-- node to its neighbors above and to its right.  The edges are labeled by
    -- weights, where a weight of maxBound means the destination has no cheese
    -- wedges, and maxBound - N means it has N wedges. (In the example problem N is
    -- always 1.)  This is set up to conform to the requirements of the shortest
    -- path function, which finds the minimum weight shortest path.
    --
    -- Since its the edge *into* a node that indicates the presence or absence of a
    -- cheese wedge, we use a "dummy" node that points to the first real node, in
    -- case it has a wedge.
    --
    -- This is the graph we'll use to solve the problem.  Filled circles are the
    -- grid points having cheese wedges; dots are empty grid points; arrows are the
    -- directed edges in the graph.  The dummy node is at (0, 0).
    --
    --   
    --     5     · → · → · → ● → ·
    --           ↑   ↑   ↑   ↑   ↑
    --     4     · → · → · → · → ·
    --           ↑   ↑   ↑   ↑   ↑
    --     3     · → ● → · → ● → ●
    --           ↑   ↑   ↑   ↑   ↑
    --     2     · → · → ● → · → ●
    --           ↑   ↑   ↑   ↑   ↑
    --     1     · → · → · → · → ·
    --         ↗
    --     0  ·
    --                            
    --        0  1   2   3   4   5
    --
    
    import Algorithm.Search
    import Data.Functor ((<&>))
    import Data.Maybe (maybe)
    
    type Coord    = (Int, Int)
    type Weight   = Int
    
    neighbours :: Coord -> Coord -> [Coord]
    neighbours _     (0, 0) = [(1, 1)]
    neighbours xymax (x, y) = filter (<= xymax) [(x+1, y), (x, y+1)]
    
    cost :: Weight -> [(Coord, Weight)] -> Coord -> Coord -> Weight
    cost wmax weights _ dst = maybe wmax (wmax -) $ lookup dst weights
    
    solve :: [(Coord, Weight)] -> Coord -> Coord -> Maybe (Weight, [Coord])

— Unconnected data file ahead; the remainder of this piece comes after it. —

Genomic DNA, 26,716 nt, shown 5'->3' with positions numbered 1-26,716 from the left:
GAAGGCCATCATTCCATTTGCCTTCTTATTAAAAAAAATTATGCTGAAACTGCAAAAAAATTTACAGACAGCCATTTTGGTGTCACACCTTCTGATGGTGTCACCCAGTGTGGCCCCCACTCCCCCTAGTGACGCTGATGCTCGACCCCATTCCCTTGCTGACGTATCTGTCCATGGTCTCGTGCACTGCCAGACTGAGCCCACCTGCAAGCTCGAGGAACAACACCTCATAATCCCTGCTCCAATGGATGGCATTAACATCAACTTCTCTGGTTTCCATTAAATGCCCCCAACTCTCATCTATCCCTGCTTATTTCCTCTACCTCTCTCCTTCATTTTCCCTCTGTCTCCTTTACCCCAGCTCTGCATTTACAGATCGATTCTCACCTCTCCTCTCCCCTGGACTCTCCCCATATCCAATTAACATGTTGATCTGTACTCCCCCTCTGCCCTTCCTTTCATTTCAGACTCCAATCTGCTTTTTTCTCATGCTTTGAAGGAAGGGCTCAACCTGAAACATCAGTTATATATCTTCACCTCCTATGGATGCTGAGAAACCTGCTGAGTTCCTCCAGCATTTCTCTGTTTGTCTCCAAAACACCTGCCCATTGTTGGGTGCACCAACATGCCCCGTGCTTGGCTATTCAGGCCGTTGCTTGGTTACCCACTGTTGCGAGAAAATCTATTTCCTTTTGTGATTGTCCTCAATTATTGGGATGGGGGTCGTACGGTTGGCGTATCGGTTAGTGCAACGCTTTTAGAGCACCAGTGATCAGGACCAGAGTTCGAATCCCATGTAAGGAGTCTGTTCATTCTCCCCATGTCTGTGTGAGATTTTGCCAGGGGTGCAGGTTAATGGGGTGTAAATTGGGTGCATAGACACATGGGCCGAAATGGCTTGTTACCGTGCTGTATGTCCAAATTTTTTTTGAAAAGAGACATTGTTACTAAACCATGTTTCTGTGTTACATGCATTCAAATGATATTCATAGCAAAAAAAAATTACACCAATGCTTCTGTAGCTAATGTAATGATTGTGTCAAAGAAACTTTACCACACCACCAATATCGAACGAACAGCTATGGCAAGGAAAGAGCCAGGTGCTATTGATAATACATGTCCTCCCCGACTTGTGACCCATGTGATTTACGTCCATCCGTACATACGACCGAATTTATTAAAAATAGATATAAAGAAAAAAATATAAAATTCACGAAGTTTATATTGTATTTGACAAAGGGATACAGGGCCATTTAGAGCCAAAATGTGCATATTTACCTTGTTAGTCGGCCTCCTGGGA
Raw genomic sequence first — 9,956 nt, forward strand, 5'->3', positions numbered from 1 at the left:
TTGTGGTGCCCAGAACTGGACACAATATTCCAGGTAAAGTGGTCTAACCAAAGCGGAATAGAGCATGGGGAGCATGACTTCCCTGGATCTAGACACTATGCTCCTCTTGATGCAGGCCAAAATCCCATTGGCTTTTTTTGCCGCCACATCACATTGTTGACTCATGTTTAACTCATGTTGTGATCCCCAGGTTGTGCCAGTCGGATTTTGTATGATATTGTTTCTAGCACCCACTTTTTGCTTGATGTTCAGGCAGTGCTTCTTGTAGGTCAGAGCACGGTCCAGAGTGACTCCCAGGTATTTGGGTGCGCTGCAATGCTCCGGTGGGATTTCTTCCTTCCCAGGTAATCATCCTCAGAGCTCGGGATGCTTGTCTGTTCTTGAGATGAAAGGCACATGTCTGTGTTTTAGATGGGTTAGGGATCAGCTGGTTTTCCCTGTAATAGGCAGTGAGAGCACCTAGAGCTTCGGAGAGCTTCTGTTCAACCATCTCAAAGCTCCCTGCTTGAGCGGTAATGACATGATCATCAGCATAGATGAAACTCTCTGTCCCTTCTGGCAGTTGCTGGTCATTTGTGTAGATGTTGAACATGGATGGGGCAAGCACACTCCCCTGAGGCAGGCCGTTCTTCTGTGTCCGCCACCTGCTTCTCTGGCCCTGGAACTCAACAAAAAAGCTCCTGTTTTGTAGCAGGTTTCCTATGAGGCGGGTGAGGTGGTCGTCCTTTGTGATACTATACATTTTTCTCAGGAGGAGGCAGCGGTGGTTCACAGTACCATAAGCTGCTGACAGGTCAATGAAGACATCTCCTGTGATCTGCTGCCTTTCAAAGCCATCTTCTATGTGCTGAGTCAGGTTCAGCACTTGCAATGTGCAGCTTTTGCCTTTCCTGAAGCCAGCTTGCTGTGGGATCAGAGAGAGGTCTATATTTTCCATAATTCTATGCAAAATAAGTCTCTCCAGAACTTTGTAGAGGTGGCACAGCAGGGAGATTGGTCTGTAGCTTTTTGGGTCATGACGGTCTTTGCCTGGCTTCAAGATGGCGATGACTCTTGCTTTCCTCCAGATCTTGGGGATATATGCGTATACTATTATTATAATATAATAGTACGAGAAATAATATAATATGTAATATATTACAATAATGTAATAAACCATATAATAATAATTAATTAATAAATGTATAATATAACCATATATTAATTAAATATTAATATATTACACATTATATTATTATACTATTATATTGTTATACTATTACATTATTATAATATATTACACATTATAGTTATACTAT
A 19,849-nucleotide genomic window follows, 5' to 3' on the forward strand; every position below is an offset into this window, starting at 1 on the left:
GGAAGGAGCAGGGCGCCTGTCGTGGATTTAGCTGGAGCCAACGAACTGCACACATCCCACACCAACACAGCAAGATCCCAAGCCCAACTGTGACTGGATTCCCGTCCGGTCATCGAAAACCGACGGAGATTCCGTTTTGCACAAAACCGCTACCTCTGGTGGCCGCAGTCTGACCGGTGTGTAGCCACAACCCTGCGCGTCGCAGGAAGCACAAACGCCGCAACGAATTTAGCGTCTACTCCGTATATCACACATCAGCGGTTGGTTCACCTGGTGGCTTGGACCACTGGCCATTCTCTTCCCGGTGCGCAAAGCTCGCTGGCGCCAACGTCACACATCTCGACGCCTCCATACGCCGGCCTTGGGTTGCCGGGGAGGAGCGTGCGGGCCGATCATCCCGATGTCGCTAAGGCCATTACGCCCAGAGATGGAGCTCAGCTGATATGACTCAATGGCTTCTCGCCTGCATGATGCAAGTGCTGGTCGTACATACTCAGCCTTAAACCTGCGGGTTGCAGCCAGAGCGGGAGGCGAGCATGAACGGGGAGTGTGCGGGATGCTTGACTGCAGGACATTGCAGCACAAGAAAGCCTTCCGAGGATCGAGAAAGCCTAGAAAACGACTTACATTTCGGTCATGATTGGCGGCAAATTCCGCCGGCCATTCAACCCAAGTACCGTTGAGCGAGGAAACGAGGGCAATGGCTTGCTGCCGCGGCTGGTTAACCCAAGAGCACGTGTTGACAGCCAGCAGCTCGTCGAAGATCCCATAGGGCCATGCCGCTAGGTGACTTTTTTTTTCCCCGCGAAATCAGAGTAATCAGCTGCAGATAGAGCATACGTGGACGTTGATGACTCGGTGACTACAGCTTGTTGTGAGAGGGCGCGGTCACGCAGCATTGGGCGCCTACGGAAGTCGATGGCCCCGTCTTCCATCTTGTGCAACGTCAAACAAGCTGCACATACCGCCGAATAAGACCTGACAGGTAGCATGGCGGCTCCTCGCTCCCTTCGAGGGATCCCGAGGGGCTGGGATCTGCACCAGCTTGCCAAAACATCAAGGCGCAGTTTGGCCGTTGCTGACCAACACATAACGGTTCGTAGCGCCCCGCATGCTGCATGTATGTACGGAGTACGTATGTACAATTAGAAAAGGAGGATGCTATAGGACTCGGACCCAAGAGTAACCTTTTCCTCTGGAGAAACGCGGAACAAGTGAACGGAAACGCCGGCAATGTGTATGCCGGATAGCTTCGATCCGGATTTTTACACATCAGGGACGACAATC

solve weights begin end =
      dijkstra (neighbours end) (cost maxBound weights) (== end) begin <&>
      \(w, cs) -> (length cs * maxBound - w, cs)
    
    printSoln :: Maybe (Weight, [Coord]) -> IO ()
    printSoln Nothing = putStrLn "No path between start and end nodes."
    printSoln (Just (w, path)) = putStrLn $ "Wedges eaten: " ++ show w ++
                                            "\nPath taken: " ++ show path
    
    main :: IO ()
    main = do
      let begin = (0, 0)
          end   = (5, 5)
          weights = zip [(3, 2), (5, 2), (2, 3), (4, 3), (5, 3), (4, 5)] $ repeat 1
      printSoln $ solve weights begin end
    
    $ ./cheese
    Wedges eaten: 3
    Path taken: [(1,1),(2,1),(3,1),(3,2),(3,3),(4,3),(5,3),(5,4),(5,5)]
    
  10. Jack said

    Haskell:

    foldl (\b a -> let r = 0 : zipWith (+) (zipWith max b r) a in tail r)
    (map (const 0) $ head ys) ys

    [2,2,3,5,5,7,7,7,7,7,8,8,8,9,9,9,12,14,15,16]

    it’s also in the Project Euler, I think.

  11. Daniel said

    Here’s a dynamic programming solution in Python. The code was slightly simplified by padding the table with a row of zeros on the bottom and column of zeros on the left. The code was slightly complicated by only retaining two rows of the table.

    def max_cheese(num_rows, num_cols, cheese_points):
        table = [[0 for y in range(num_cols + 1)] for x in range(2)]
        for row in range(1, num_rows + 1):
            row_ = row % 2
            for col in range(1, num_cols + 1):
                table[row_][col] = int((row - 1, col - 1) in cheese_points)
                table[row_][col] += max(table[row_ - 1][col], table[row_][col - 1])
        return table[num_rows % 2][num_cols]
    
    print(max_cheese(5, 5, {(4, 3), (2, 1), (2, 3), (2, 4), (1, 2), (1, 4)}))
    

    Output:

    3